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Community policing is a philosophy that promotes and supports organizational strategies to address the causes of crime to reduce the fear of crime and social disorder through problem-solving tactics and community police partnerships. The history of policing started it all. There was an old saying that those who cannot remember the past are condemned to repeat it (Jeffrey Patterson). There are many officers who believe that the history of police work began the day they first put on their badge and their gun belt. With this thought in mind, each movement in law enforcement seems to be something new, without historical context. To better understand how community policing work today law enforcement administrators should study their history very closely. Our problems today are very serious, but it's nothing new. Throughout my paper will be a lot of info on this.
History of Community Policing
The history of modern law enforcement began 166 years ago with the formation of the London Metropolitan Police District in 1829. By creating this new police force, the British Parliament hoped to decrease the soaring crime rate in and around the nation's capital. The principles adopted by Sir Robert Peel, the first chief of the London Metropolitan Police served as the traditional model for all British and American police forces ever since. These principles include the use of crime rates to determine the effectiveness of the police; the importance of a centrally located, publicly accessible police headquarters; and the value of proper recruitment, selection, and training.
The best innovation introduced was the establishment of regular patrol areas, known as "beats." Before 1829, the police only responded after a crime had been reported. Patrols occurred on occasions, and any crime deterrence or apprehension of criminals in the act of committing crimes happened almost by accident this how bad police response was. However Peel assigned his Bobbies to specific geographic zones and he held them responsible for preventing and suppressing crime within the boundaries of their zones. He based this strategy on his belief that the constables would: Become known to the public, and citizens with information about criminal activity and would be more likely to tell a familiar figure than a stranger, that they would become familiar with people and places and would be able to recognize suspicious persons or criminal activity, and they would be highly visible on their posts, tending to stop criminals from committing crimes in their neighborhood.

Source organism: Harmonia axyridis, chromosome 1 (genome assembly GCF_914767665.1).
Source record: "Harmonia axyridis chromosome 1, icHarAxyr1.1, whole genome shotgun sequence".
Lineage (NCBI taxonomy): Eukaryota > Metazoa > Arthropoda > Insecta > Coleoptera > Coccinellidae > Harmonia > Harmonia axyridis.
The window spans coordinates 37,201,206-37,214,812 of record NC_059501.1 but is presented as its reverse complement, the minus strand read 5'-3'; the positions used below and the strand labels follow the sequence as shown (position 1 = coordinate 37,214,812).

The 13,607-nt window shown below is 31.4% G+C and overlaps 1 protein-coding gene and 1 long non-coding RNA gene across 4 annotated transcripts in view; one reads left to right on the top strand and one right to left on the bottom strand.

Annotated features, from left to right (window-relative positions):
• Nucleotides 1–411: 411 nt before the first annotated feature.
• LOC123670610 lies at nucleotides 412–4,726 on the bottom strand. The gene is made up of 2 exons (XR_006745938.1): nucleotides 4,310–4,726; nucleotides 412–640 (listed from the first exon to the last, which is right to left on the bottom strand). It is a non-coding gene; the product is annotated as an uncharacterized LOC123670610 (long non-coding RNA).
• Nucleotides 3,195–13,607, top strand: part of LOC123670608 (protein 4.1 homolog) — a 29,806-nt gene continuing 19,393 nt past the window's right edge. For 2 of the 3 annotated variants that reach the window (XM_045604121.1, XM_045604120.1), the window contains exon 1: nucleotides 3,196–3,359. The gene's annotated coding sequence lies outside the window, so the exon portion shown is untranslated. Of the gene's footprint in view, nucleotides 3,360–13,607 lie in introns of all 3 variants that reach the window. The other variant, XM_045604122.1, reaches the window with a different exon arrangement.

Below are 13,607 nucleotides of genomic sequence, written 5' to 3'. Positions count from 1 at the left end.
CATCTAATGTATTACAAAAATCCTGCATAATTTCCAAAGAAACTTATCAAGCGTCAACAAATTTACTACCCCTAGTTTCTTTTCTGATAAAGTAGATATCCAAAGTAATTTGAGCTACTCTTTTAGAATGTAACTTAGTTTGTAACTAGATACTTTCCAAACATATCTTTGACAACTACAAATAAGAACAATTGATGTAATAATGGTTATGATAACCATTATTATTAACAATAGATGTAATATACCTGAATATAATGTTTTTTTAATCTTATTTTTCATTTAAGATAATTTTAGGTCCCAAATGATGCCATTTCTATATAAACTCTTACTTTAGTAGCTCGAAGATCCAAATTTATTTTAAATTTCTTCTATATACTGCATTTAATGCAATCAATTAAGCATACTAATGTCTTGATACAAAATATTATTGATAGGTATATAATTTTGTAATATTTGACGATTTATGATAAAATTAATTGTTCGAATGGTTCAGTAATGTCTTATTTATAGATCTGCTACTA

To fully implement his beat concept, Sir Robert Peel instituted his second innovation: The Paramilitary Command Structure. Peel believed that overall civilian control was essential, he also believed that only military discipline would ensure that constables actually walked their beats and enforced the law on London's high crime rate streets, something their watchmen, had failed to do. Things were different in early American Policing. American policing developed along the same lines of the London police. Most major U.S. cities had established municipal police departments by the time of the Civil War. Like the London police force, these departments adopted a paramilitary structure; officers wore blue uniforms and walked assigned beats.
However, unlike the Bobbies, American officers carried guns and were under control of the command of politically appointed local precinct captains. The British quickly embraced the Bobbies as one of their most beloved national symbols; however Americans looked at their police in much lower esteem. By the turn of the century, the progressive movement began to promote professionalism in law enforcement as one of the basic components of rehabilitating municipal politics. Concern about corruption and brutality in local police forces caused the State to takeover some city departments and this led to the creation of new State police organizations removed from the corrupting influences of local ward politics.
Reformers try to stop the police from political interference while retaining local government control. The International Association of Chiefs of Police (IACP), which was founded in 1893, immediately called for the adoption of a civil service personnel system and the centralization of authority in strong executive positions, which could control the precinct captains. Building codes, secured housing for the homeless, built and supervised playgrounds for children, and they also found jobs for ex-convicts. Reformers believed that these duties provided too many opportunities for political favoritism and used too many resources that could be better spent fighting crime. They requested the police to give up social work and concentrate on law enforcement more. I personally think these things were good ideas and that it gave so many people the opportunity to better themselves after their mistakes.